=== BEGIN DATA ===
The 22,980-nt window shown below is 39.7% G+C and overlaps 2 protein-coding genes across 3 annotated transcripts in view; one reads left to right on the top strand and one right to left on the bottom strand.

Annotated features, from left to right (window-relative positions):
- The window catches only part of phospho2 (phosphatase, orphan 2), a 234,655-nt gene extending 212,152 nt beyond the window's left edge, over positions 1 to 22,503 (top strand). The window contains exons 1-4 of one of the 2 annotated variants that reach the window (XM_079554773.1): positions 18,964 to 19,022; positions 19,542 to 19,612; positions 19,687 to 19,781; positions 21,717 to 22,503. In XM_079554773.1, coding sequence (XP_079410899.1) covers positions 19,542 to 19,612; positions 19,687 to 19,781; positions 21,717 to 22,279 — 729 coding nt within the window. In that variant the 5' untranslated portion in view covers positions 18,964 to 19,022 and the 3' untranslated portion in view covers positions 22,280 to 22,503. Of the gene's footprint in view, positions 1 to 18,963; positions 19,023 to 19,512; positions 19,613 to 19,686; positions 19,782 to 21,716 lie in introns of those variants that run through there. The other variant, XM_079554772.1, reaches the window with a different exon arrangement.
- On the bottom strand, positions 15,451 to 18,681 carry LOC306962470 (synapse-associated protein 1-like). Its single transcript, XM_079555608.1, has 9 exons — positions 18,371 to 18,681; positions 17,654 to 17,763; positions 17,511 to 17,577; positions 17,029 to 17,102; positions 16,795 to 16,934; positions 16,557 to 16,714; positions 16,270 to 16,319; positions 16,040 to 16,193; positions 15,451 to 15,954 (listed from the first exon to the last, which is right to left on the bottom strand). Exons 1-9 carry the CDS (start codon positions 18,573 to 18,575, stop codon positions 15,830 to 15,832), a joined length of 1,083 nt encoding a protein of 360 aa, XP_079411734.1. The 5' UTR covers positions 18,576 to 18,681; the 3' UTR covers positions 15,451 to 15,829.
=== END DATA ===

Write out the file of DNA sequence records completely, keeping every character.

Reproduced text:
The 22,980-nt window shown below is 39.7% G+C and overlaps 2 protein-coding genes across 3 annotated transcripts in view; one reads left to right on the top strand and one right to left on the bottom strand.

Annotated features, from left to right (window-relative positions):
- The window catches only part of phospho2 (phosphatase, orphan 2), a 234,655-nt gene extending 212,152 nt beyond the window's left edge, over positions 1 to 22,503 (top strand). The window contains exons 1-4 of one of the 2 annotated variants that reach the window (XM_079554773.1): positions 18,964 to 19,022; positions 19,542 to 19,612; positions 19,687 to 19,781; positions 21,717 to 22,503. In XM_079554773.1, coding sequence (XP_079410899.1) covers positions 19,542 to 19,612; positions 19,687 to 19,781; positions 21,717 to 22,279 — 729 coding nt within the window. In that variant the 5' untranslated portion in view covers positions 18,964 to 19,022 and the 3' untranslated portion in view covers positions 22,280 to 22,503. Of the gene's footprint in view, positions 1 to 18,963; positions 19,023 to 19,512; positions 19,613 to 19,686; positions 19,782 to 21,716 lie in introns of those variants that run through there. The other variant, XM_079554772.1, reaches the window with a different exon arrangement.
- On the bottom strand, positions 15,451 to 18,681 carry LOC306962470 (synapse-associated protein 1-like). Its single transcript, XM_079555608.1, has 9 exons — positions 18,371 to 18,681; positions 17,654 to 17,763; positions 17,511 to 17,577; positions 17,029 to 17,102; positions 16,795 to 16,934; positions 16,557 to 16,714; positions 16,270 to 16,319; positions 16,040 to 16,193; positions 15,451 to 15,954 (listed from the first exon to the last, which is right to left on the bottom strand). Exons 1-9 carry the CDS (start codon positions 18,573 to 18,575, stop codon positions 15,830 to 15,832), a joined length of 1,083 nt encoding a protein of 360 aa, XP_079411734.1. The 5' UTR covers positions 18,576 to 18,681; the 3' UTR covers positions 15,451 to 15,829.